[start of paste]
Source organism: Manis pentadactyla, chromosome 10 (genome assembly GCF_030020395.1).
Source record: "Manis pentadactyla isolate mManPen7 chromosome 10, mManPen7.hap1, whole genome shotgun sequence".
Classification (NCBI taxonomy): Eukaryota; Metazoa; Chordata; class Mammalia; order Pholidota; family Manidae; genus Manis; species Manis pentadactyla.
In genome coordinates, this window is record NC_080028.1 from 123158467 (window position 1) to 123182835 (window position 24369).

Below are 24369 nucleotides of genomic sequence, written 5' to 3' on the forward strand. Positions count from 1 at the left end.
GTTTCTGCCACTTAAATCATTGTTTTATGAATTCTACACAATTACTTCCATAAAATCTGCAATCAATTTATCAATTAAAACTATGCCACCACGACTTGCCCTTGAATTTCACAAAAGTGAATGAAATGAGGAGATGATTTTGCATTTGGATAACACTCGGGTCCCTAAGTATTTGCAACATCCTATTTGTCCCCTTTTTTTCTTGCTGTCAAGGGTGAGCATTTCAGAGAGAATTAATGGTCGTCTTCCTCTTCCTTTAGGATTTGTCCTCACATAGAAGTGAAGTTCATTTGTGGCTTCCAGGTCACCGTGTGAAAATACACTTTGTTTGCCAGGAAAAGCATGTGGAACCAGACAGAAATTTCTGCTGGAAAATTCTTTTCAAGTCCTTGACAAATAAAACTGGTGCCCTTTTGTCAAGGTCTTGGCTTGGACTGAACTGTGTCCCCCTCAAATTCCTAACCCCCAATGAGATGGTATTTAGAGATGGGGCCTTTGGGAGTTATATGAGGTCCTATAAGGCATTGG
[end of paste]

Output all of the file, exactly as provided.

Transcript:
Source organism: Manis pentadactyla, chromosome 10 (genome assembly GCF_030020395.1).
Source record: "Manis pentadactyla isolate mManPen7 chromosome 10, mManPen7.hap1, whole genome shotgun sequence".
Classification (NCBI taxonomy): Eukaryota; Metazoa; Chordata; class Mammalia; order Pholidota; family Manidae; genus Manis; species Manis pentadactyla.
In genome coordinates, this window is record NC_080028.1 from 123158467 (window position 1) to 123182835 (window position 24369).

Below are 24369 nucleotides of genomic sequence, written 5' to 3' on the forward strand. Positions count from 1 at the left end.
GTTTCTGCCACTTAAATCATTGTTTTATGAATTCTACACAATTACTTCCATAAAATCTGCAATCAATTTATCAATTAAAACTATGCCACCACGACTTGCCCTTGAATTTCACAAAAGTGAATGAAATGAGGAGATGATTTTGCATTTGGATAACACTCGGGTCCCTAAGTATTTGCAACATCCTATTTGTCCCCTTTTTTTCTTGCTGTCAAGGGTGAGCATTTCAGAGAGAATTAATGGTCGTCTTCCTCTTCCTTTAGGATTTGTCCTCACATAGAAGTGAAGTTCATTTGTGGCTTCCAGGTCACCGTGTGAAAATACACTTTGTTTGCCAGGAAAAGCATGTGGAACCAGACAGAAATTTCTGCTGGAAAATTCTTTTCAAGTCCTTGACAAATAAAACTGGTGCCCTTTTGTCAAGGTCTTGGCTTGGACTGAACTGTGTCCCCCTCAAATTCCTAACCCCCAATGAGATGGTATTTAGAGATGGGGCCTTTGGGAGTTATATGAGGTCCTATAAGGCATTGG